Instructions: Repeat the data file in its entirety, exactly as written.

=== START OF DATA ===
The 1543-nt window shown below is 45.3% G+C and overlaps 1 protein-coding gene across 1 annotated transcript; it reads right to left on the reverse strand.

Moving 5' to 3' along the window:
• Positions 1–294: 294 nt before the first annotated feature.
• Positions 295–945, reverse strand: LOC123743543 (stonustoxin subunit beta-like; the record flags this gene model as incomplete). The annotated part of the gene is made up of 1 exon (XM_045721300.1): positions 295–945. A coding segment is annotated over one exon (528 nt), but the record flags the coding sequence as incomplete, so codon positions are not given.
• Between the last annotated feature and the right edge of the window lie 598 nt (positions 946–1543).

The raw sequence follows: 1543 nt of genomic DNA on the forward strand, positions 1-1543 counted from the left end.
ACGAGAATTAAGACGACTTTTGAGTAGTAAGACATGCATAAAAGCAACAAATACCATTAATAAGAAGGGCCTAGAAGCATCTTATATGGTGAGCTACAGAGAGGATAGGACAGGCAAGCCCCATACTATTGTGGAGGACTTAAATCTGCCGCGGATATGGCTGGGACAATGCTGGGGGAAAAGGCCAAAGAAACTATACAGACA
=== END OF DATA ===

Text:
The 1543-nt window shown below is 45.3% G+C and overlaps 1 protein-coding gene across 1 annotated transcript; it reads right to left on the reverse strand.

Moving 5' to 3' along the window:
• Positions 1–294: 294 nt before the first annotated feature.
• Positions 295–945, reverse strand: LOC123743543 (stonustoxin subunit beta-like; the record flags this gene model as incomplete). The annotated part of the gene is made up of 1 exon (XM_045721300.1): positions 295–945. A coding segment is annotated over one exon (528 nt), but the record flags the coding sequence as incomplete, so codon positions are not given.
• Between the last annotated feature and the right edge of the window lie 598 nt (positions 946–1543).

The raw sequence follows: 1543 nt of genomic DNA on the forward strand, positions 1-1543 counted from the left end.
ACGAGAATTAAGACGACTTTTGAGTAGTAAGACATGCATAAAAGCAACAAATACCATTAATAAGAAGGGCCTAGAAGCATCTTATATGGTGAGCTACAGAGAGGATAGGACAGGCAAGCCCCATACTATTGTGGAGGACTTAAATCTGCCGCGGATATGGCTGGGACAATGCTGGGGGAAAAGGCCAAAGAAACTATACAGACA